Sherring, Matthew A.
The sacred city of the Hindus: an account of Benares in ancient and modern times — London, 1868

Page: 19
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No Architectural remains dating prior to the third century before Christ
yet found in India.—Ancient Hindu Edifices of the primitive period,
not of a rude character.—Did the Hindus borrow from, the Assyrian
and Persian Sculptors ? — Ancient remains found chiefly in the
northern quarter of the city.—Mohammedan lust for Hindu edifices.
—Shifting tendency of the modern city.—Origin of the appellation
" Benares."

The great antiquity of Indian civilization is proved,
directly and indirectly, in so many ways, that it has
come to be regarded as one of the ordinary truisms
about which all the world is agreed. Yet it is remarkable
that, although it admits not of the smallest question, no
evidence in its favour should be afforded by any monu-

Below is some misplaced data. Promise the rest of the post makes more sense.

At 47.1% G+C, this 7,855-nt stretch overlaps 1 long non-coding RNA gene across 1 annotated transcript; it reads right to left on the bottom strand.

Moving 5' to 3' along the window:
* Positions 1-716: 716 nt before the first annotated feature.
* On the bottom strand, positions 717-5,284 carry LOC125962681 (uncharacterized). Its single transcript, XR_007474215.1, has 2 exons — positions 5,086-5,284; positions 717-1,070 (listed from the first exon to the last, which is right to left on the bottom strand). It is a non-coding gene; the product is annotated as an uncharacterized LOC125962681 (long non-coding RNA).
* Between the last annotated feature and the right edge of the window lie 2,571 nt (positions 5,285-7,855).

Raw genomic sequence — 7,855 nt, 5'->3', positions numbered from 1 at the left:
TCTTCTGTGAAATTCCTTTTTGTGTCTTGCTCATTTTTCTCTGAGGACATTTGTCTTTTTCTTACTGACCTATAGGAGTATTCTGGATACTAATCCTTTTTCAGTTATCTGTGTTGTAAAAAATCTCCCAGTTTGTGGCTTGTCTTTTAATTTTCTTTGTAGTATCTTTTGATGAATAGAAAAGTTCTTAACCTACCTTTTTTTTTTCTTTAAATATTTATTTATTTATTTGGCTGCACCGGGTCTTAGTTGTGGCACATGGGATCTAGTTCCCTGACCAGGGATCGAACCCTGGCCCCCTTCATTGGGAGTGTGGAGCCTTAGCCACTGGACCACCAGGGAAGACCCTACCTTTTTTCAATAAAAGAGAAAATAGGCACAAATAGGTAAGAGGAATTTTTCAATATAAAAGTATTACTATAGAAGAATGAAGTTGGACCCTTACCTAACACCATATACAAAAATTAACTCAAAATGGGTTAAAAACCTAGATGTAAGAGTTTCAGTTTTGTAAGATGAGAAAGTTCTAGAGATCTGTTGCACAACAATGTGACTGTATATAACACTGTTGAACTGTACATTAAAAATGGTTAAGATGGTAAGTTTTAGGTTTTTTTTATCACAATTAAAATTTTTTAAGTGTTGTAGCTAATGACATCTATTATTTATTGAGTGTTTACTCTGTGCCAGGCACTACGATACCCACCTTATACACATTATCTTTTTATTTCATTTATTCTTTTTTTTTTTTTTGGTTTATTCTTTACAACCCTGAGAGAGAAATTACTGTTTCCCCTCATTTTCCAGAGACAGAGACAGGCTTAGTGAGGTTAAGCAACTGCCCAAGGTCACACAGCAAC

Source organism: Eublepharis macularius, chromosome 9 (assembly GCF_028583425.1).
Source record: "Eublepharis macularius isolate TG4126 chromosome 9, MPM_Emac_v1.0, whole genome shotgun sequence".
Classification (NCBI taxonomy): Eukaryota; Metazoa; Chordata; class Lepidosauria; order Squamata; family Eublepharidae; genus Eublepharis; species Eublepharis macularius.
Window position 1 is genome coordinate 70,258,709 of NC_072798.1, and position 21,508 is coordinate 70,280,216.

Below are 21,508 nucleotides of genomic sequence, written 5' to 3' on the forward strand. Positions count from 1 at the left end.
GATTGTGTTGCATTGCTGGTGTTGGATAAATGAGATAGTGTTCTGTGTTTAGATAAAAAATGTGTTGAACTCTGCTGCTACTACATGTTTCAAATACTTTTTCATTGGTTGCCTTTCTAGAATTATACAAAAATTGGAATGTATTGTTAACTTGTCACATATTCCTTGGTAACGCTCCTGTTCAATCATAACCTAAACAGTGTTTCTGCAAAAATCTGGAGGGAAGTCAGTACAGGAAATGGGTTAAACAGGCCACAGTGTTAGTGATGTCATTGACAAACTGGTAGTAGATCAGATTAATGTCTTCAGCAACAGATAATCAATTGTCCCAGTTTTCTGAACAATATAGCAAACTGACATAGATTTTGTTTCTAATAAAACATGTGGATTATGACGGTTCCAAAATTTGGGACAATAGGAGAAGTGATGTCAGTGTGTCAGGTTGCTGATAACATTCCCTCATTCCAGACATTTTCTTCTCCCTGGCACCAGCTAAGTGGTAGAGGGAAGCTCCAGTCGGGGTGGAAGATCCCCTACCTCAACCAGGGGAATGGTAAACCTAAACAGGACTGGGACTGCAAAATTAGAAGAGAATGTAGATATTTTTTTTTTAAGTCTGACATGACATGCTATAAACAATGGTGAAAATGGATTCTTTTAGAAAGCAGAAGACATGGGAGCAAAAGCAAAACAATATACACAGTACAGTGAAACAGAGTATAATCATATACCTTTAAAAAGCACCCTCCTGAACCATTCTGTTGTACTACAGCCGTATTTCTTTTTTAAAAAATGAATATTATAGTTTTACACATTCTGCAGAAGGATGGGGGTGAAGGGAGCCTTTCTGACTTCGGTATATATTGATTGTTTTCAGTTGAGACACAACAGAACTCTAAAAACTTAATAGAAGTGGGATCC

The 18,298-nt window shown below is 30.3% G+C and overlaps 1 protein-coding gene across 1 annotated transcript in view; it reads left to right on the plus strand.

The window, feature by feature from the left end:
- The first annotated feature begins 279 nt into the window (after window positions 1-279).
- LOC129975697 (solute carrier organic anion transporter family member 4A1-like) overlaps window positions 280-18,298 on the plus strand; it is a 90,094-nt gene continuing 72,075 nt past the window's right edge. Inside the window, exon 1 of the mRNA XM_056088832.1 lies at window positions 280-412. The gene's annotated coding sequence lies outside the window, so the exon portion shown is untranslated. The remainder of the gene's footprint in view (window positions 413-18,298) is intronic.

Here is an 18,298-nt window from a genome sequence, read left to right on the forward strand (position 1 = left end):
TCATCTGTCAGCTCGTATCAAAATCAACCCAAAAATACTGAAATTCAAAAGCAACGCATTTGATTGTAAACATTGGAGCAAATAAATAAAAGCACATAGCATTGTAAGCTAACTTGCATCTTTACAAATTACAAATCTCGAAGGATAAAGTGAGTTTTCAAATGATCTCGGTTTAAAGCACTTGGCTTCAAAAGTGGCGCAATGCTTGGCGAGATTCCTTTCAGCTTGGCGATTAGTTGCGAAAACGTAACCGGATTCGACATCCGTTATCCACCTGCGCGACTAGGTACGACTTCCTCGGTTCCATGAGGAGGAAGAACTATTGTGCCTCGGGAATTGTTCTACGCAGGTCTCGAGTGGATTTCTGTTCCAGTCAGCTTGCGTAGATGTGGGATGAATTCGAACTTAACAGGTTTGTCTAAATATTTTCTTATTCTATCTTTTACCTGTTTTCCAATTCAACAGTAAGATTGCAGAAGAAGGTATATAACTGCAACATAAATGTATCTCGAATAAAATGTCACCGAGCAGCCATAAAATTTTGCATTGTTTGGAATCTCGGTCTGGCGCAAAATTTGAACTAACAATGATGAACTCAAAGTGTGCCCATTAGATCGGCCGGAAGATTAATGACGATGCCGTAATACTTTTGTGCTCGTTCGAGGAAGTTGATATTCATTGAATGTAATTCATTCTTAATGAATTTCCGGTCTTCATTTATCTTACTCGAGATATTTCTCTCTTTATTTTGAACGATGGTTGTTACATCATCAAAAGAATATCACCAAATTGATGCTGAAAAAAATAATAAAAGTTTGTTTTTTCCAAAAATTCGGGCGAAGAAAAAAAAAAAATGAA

ment of art hitherto discovered in the country. There
is no known specimen of architecture existing, of any
character, the date of which carries us back beyond the
third century before Christ. The pillars of Asoka, which
belong to this period, are the very earliest sculptured
remains yet found. " Of these," says Mr. Fergusson,
" one is at Delhi; having been re-erected by Feroze
Shah in his palace, as a monument of his victory over
the Hindus. Three more are standing near the river
Gunduck in Tirhoot; and one has been placed on a
pedestal in the fort of Allahabad. A fragment of
another was discovered near Delhi, and part of a seventh
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